Concealment and the Single Blogger

Confidantes and Hiding in Plain Sight

When I first started blogging, nearly five years ago, my main purpose was to show how smart I am and what a good writer I am.  I knew almost nothing about blogging.  My blog had too much “white space,” then it became too “busy.” When I showed what I was writing to people, they concentrated on the aesthetics rather than the content. I kept on writing, trying to make it a daily habit so I could get the practice and then start promoting my writing.  I figured that if I could only keep practicing, eventually I would become a solid enough writer that people would take notice (money and fame would follow, of course).

This was in 2004, and I was mostly writing about the events leading up to what I had hoped would be the selection of a Democrat to be president of the United States.  When that didn’t happen (despite my best efforts to fix America), I shifted my focus to write about my experiences growing up in a small town.  I reconnected with old friends who googled their names to find themselves in a blog post about Hallock.

Eventually, I became bored with the premise and branched out toward writing about atheism, science and other topics and finally started to get notice from people I respected.  My proudest moment was covering an event with Greg Laden, Chris Mooney and Matthew Nisbet at the Bell Museum.  Greg linked to my article, as did PZ.  (PZ said that my explanation of the issue was written more clearly than what he had been trying to say.)  I had gained attention for photoshopping a hydra with an LOLCnidarian caption (with links and references to my post from Dr. Todd Oakley, who was the principal author of the article I was describing).

So as my blog traffic built, I seized the opportunity and signed up for an AdSense account.  I was sure that I would be soon making an extra hundred bucks or so per month.  The clicks were slowly but surely building, but even after a year of that, I had not earned enough for the $100 minimum payout that Google sets as its threshold. (I suspect this is why they are so rich. They earn on small bloggers without ever paying out.  Nice business model.)

In the meantime, I have been working in the cubicle world.  This is frustrating for a man my age, because I had hoped that by this time in my life, I would have accomplished many of my long-term goals.  I haven’t even come close.  In fact, since my divorce, I have found myself falling farther and farther behind and seeing a future as a Wal-Mart greeter in the days when I should instead be playing with my grandchildren or traveling to the weird and cool places I have read about and seen on TV.

I have been dropping hints here and there in my blogging of the desperation I have been feeling, but as they are only hints, I haven ‘t been able to get out what my real issues are. And I don’t feel free to discuss the knots in my stomach over the internets.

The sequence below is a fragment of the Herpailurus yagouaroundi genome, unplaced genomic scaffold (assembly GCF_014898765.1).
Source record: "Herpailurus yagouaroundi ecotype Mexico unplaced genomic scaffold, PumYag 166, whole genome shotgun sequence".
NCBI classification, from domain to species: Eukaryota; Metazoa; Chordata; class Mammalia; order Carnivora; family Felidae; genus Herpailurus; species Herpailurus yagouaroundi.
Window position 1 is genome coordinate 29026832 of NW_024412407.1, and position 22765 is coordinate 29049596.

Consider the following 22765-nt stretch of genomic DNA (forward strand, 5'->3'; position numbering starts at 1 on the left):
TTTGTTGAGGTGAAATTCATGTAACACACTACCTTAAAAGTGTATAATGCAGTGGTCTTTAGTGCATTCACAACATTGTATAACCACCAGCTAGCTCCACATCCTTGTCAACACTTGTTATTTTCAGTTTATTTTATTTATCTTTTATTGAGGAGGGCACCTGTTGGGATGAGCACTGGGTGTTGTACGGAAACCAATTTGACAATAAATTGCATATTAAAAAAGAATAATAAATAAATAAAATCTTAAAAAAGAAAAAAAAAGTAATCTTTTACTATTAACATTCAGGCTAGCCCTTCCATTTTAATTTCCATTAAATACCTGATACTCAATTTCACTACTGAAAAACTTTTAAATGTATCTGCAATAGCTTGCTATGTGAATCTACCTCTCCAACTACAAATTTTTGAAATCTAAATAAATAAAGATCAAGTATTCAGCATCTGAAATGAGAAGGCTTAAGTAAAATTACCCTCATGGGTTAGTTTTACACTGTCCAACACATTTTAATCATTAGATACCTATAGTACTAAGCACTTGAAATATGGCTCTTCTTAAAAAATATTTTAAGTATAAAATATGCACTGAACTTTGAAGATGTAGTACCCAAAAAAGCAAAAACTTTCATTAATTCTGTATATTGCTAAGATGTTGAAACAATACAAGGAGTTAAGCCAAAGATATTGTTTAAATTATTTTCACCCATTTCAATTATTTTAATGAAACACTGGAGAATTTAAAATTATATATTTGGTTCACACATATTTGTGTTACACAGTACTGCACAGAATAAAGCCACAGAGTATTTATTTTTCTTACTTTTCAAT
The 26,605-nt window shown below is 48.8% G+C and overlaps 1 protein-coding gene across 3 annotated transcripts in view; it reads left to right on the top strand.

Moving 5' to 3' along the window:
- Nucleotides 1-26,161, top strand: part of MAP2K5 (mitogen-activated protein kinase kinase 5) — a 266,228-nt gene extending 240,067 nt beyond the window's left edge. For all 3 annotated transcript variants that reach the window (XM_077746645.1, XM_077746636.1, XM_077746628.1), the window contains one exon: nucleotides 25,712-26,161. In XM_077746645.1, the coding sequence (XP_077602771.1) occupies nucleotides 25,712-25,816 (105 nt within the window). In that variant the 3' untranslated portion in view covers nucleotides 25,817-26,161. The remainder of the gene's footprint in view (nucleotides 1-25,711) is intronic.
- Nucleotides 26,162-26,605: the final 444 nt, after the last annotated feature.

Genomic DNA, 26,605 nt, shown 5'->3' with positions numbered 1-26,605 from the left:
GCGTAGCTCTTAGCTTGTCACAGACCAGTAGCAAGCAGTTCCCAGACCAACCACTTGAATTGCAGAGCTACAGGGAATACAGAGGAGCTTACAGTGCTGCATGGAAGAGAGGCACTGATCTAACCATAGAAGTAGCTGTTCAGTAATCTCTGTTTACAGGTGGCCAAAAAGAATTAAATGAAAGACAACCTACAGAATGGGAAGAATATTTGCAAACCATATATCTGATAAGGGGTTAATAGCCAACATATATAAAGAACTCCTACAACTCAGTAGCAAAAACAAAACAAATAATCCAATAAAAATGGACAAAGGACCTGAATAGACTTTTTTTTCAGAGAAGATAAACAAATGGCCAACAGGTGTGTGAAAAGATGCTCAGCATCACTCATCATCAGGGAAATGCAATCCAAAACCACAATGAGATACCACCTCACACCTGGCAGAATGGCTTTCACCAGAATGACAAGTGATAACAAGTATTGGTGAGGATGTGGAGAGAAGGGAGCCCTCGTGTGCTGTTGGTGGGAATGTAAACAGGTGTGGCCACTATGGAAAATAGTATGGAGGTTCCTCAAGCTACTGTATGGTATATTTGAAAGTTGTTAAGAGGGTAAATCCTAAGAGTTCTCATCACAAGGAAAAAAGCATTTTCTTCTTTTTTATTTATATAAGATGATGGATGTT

Before I started real blogging, I had a LiveJournal account, but since there were people I sort of knew there, I still held back.  The issue wasn’t confidentiality, which is of course impossible on the internet even for the most obscure and seldom-visited blogs.  The issue has been that I’ve needed a confidante, and I just don’t have one right now.

Yes, I have friends with whom I can spend time and talk about issues; sometimes even in great depth.  I have friends I can ask for advice on some issues, but I don’t feel comfortable talking about the issues that are burning inside of me.  I don’t know who I can “trust” at this time.  Most of the people that I know now have their own busy lives and their own issues.  It’s a tough time for a lot of people and I sometimes feel like I am just one of six billion people who are facing the cold, hard reality of a “socially darwinian” world.

I asked someone recently for some time just to talk about my issues.  This is someone I used to confide in quite regularly, until she became involved with someone. When I asked for her ear, as in the old days, she passed me off to someone else.  While I like that person, I have not developed the relationship with him that I want to have in order to share what I need to share.  I felt a bit betrayed that she passed me off, but I could understand the reason that she gave me.

I don’t have the person that I need right now.  So, what does that have to do with blogging?

Yes, sometimes I can let out hints of what I am going through, but just as much as I am a writer, I am also a reader.  I can’t read through blogs on which people expose too much of themselves.  Such posts remind me of my own struggles a bit too much, and without personal contact to be able to reach out to that person and at least touch him or her to let them know that they aren’t alone, I get frustrated.

My frustration grows when I see a donation page for a cause that I would really like to give to in order to help someone else out.  The best I can do for them is blog about their troubles and hope that my readers follow through and give a bit.  I just get frustrated seeing other people struggling and not being able to help them.  Because of this, I can’t use this blog or my own home blog to write about what I am going through.  I also don’t want people to pity me, which is the likely  result of a self-pitying post.

No, I need a confidante with whom I can sit down, face to face, and talk.  I need someone who will hold me, or at least touch me, while either confirming that I am on the right path out of where I am or helping me find alternatives.  Yes, I am doing something right now about my situation and it has the doubly good effect of helping other people at the same time.  My new project is not going to fix my financials for a few months, and I have some pressing needs that are pushing me right now.  If I have made a bad decision to go with this new project, I am hosed and not sure where to go after that.  I have to make it work.

In the meantime, during this struggle, I just need someone with whom I can express my doubts and fears so that I don’t carry them with me all day. These days I can only let them chew on my insides like so many caterpillars munching away.  They’re  getting ready to  cocoon and become the butterflies that flutter in people’s stomachs.  I have done some things in the last few weeks that are ethically questionable, and I have justified them, yet still I feel the need to confess them and until I do, my insides are twisted.

I am writing this for a good reason, but before I get to that I would like to explain what this not about.  I am not looking for a volunteer to come and let me cry on their shoulder.  I am not seeking funds from anybody and this is not a “donation” call.  I am not writing this so you will feel sorry for me.